Cyber threat intelligence provider ‘iSIGHT Partners’ has today announced* the discovery of a serious vulnerability that affects all supported versions of Microsoft Windows and Windows Server 2008 and 2012.
Although there is no patch immediately available for the vulnerability – which has been named ‘CVE-2014-4114’ or ‘SandWorm’ – Microsoft is currently working on a patch that will be available to Windows users later today.
iSIGHT Partners has detected that Russian threat actors are actively exploiting the vulnerability against a number of targets including NATO, a Western European government organisation and European telecommunications firms among others. iSIGHT Partners discovered the use of this exploit (named after references to the classic science fiction series ‘Dune’ were found in command and control URLs and malware samples related to the attack campaign that was launched from Russian computers) in early September, but has held back reporting on full technical details of the issue until after the Microsoft patch has been released.
Ben Densham, Chief Technology Officer at cyber security consultancy, Nettitude, has made the following comments:
“Although attackers exploiting this vulnerability would need to use a specifically crafted file and use social engineering methods to convince a user to open it, a successful attack could see any number of resulting actions being played out on the user’s system depending on the objective of the attacker.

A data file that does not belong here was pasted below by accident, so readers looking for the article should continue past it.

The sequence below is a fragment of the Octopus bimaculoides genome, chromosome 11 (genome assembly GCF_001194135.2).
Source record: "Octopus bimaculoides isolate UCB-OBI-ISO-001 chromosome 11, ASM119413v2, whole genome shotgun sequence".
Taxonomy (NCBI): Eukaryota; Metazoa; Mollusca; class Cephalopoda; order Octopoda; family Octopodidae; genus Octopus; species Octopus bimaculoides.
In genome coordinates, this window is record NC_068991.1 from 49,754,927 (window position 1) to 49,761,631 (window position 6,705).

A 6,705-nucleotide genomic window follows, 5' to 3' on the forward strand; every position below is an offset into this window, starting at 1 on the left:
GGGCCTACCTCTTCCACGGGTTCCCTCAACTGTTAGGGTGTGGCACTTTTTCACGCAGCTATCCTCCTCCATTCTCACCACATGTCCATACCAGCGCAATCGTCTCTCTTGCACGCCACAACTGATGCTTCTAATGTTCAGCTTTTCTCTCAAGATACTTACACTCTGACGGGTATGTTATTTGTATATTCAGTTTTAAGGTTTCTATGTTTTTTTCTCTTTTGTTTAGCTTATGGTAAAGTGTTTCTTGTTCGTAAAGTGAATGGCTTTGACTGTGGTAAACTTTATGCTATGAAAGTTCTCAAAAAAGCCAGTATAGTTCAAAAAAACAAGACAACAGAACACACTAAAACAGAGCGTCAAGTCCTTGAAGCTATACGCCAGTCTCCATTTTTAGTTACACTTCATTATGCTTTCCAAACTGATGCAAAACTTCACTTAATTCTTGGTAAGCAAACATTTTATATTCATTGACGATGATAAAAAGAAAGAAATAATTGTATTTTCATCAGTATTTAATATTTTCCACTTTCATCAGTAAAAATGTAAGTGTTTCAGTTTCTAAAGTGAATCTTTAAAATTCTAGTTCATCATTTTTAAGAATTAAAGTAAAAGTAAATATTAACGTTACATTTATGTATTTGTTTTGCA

“Windows administrators are urged to deploy the patch as soon as it is released tonight to ensure their systems are protected from this threat. This information release follows on from other recent vulnerability alerts and warns us again that we cannot rely on existing defensive cyber technologies to protect us. We must expect to be breached and build systems and processes that are capable of detecting breach behaviours within network environments, especially when it involves zero day vulnerabilities and large, targeted threat actors.
“SandWorm is a call to ensure we can ‘respond in depth’ to the threats we face and not just rely on existing security layers to protect us.”
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